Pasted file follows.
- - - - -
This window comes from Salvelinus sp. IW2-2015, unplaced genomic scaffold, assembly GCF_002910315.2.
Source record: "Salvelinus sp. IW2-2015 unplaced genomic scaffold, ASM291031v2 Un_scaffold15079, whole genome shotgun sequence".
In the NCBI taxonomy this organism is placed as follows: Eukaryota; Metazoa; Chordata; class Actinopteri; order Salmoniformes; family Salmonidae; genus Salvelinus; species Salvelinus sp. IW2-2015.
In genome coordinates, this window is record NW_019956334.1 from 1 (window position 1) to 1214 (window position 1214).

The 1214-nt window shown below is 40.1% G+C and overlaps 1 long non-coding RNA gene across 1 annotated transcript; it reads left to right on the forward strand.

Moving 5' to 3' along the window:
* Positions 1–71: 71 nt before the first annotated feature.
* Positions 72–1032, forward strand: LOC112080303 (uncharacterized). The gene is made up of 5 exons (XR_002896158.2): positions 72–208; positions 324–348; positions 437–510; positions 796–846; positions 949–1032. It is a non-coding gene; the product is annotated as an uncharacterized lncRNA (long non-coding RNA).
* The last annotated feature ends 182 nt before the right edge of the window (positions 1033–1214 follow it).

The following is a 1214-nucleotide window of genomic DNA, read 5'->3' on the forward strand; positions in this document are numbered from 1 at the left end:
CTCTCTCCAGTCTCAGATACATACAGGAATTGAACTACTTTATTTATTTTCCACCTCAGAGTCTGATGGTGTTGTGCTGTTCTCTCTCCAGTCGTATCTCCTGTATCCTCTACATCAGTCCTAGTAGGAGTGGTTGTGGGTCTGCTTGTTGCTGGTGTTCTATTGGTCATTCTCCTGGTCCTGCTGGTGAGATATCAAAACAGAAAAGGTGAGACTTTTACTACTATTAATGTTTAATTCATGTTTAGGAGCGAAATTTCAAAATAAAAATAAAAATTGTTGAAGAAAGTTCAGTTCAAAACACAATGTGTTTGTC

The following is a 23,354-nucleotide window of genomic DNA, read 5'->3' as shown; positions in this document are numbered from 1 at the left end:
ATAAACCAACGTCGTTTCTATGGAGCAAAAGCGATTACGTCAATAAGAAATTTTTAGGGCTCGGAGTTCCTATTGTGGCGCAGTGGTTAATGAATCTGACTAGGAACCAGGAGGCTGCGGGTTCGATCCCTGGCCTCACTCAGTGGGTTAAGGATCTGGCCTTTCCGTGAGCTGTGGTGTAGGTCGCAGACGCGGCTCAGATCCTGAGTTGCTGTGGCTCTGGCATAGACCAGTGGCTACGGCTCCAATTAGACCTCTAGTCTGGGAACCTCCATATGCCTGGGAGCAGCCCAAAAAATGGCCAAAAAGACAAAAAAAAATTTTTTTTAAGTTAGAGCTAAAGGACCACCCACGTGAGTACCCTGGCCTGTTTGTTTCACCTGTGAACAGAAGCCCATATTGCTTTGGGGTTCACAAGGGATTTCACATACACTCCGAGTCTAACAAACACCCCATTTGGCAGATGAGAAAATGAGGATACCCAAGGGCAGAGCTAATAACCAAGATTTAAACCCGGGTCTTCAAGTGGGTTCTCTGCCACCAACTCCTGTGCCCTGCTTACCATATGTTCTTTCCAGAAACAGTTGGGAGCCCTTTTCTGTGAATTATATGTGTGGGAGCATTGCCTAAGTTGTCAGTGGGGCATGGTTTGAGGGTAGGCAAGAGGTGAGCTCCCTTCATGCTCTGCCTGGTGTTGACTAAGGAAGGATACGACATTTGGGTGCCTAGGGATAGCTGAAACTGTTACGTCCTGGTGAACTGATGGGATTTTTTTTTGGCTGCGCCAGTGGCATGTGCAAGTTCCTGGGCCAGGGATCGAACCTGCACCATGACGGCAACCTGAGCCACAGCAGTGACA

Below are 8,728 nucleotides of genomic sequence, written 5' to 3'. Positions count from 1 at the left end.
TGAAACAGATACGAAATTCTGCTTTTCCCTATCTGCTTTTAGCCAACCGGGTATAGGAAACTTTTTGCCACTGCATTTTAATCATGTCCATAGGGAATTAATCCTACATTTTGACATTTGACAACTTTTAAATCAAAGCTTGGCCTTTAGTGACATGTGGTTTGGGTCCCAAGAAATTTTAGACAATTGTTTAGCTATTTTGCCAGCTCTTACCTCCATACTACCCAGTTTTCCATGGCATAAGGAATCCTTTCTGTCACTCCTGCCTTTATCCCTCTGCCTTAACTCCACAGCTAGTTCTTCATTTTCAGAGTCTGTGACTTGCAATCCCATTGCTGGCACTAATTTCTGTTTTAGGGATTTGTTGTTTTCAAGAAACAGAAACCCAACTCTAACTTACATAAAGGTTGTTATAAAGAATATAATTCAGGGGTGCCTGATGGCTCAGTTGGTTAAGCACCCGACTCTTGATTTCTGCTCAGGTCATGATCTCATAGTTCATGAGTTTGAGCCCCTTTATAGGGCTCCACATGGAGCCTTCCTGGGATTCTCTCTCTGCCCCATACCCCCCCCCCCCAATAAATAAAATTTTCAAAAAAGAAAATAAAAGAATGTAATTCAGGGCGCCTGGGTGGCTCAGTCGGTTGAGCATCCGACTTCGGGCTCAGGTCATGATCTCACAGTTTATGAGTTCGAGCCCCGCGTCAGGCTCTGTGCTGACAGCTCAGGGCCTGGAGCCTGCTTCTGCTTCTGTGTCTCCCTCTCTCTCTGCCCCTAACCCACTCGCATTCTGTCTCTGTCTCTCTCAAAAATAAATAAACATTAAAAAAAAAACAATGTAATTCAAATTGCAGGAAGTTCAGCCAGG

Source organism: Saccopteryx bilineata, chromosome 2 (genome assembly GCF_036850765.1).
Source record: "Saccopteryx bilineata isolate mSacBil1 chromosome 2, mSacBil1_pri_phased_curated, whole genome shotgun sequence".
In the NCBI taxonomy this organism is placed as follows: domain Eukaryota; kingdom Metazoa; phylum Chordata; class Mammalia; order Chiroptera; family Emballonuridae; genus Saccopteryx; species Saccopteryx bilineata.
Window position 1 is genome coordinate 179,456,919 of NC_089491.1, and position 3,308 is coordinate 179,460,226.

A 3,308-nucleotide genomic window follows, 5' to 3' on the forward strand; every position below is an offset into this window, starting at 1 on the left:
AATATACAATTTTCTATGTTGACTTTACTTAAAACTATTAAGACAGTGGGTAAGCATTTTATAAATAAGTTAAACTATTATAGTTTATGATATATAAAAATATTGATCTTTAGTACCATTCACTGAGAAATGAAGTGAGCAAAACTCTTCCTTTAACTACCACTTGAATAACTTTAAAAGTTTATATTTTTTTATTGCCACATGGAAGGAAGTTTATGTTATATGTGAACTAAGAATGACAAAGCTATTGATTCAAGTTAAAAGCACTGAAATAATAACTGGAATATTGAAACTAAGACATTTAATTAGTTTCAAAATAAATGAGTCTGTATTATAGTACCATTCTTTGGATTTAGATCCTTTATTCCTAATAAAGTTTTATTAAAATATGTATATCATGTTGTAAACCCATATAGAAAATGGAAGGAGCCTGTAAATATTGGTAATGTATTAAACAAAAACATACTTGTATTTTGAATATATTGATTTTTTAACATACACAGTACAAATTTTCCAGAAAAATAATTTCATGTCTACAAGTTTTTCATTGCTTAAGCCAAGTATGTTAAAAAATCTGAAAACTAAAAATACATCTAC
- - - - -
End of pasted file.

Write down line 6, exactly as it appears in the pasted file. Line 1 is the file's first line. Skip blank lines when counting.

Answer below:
Moving 5' to 3' along the window: